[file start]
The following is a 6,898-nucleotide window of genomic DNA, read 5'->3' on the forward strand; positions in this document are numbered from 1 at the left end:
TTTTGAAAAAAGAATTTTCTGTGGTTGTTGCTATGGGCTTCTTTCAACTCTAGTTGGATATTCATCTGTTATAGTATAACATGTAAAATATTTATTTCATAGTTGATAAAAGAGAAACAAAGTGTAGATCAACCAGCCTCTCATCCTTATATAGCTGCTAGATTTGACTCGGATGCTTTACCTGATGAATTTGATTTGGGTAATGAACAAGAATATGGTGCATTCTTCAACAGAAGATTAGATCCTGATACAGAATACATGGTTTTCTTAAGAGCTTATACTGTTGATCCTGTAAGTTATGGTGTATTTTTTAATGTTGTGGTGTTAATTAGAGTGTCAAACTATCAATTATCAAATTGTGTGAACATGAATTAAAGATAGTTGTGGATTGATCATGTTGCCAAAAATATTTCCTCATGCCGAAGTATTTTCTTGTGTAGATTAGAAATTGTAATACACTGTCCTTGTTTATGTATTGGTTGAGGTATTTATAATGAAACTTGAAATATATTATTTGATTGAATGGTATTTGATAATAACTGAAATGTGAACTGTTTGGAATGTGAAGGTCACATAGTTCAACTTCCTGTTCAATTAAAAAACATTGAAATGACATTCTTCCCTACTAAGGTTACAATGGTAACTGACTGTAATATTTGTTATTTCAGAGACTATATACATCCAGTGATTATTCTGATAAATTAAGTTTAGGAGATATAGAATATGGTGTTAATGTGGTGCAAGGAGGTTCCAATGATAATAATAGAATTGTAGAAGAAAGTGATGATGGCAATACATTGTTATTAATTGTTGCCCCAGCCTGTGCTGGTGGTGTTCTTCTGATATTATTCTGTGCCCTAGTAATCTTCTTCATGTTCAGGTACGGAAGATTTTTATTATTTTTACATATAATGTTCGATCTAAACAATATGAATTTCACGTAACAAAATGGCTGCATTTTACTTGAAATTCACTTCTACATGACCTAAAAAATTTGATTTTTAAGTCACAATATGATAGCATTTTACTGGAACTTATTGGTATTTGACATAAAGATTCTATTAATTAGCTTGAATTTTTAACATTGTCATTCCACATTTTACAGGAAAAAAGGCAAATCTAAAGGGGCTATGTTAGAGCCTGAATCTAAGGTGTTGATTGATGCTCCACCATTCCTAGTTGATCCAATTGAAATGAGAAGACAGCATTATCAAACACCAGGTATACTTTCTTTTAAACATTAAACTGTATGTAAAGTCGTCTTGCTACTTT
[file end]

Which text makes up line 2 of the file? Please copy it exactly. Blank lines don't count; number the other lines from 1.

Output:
TTTTGAAAAAAGAATTTTCTGTGGTTGTTGCTATGGGCTTCTTTCAACTCTAGTTGGATATTCATCTGTTATAGTATAACATGTAAAATATTTATTTCATAGTTGATAAAAGAGAAACAAAGTGTAGATCAACCAGCCTCTCATCCTTATATAGCTGCTAGATTTGACTCGGATGCTTTACCTGATGAATTTGATTTGGGTAATGAACAAGAATATGGTGCATTCTTCAACAGAAGATTAGATCCTGATACAGAATACATGGTTTTCTTAAGAGCTTATACTGTTGATCCTGTAAGTTATGGTGTATTTTTTAATGTTGTGGTGTTAATTAGAGTGTCAAACTATCAATTATCAAATTGTGTGAACATGAATTAAAGATAGTTGTGGATTGATCATGTTGCCAAAAATATTTCCTCATGCCGAAGTATTTTCTTGTGTAGATTAGAAATTGTAATACACTGTCCTTGTTTATGTATTGGTTGAGGTATTTATAATGAAACTTGAAATATATTATTTGATTGAATGGTATTTGATAATAACTGAAATGTGAACTGTTTGGAATGTGAAGGTCACATAGTTCAACTTCCTGTTCAATTAAAAAACATTGAAATGACATTCTTCCCTACTAAGGTTACAATGGTAACTGACTGTAATATTTGTTATTTCAGAGACTATATACATCCAGTGATTATTCTGATAAATTAAGTTTAGGAGATATAGAATATGGTGTTAATGTGGTGCAAGGAGGTTCCAATGATAATAATAGAATTGTAGAAGAAAGTGATGATGGCAATACATTGTTATTAATTGTTGCCCCAGCCTGTGCTGGTGGTGTTCTTCTGATATTATTCTGTGCCCTAGTAATCTTCTTCATGTTCAGGTACGGAAGATTTTTATTATTTTTACATATAATGTTCGATCTAAACAATATGAATTTCACGTAACAAAATGGCTGCATTTTACTTGAAATTCACTTCTACATGACCTAAAAAATTTGATTTTTAAGTCACAATATGATAGCATTTTACTGGAACTTATTGGTATTTGACATAAAGATTCTATTAATTAGCTTGAATTTTTAACATTGTCATTCCACATTTTACAGGAAAAAAGGCAAATCTAAAGGGGCTATGTTAGAGCCTGAATCTAAGGTGTTGATTGATGCTCCACCATTCCTAGTTGATCCAATTGAAATGAGAAGACAGCATTATCAAACACCAGGTATACTTTCTTTTAAACATTAAACTGTATGTAAAGTCGTCTTGCTACTTT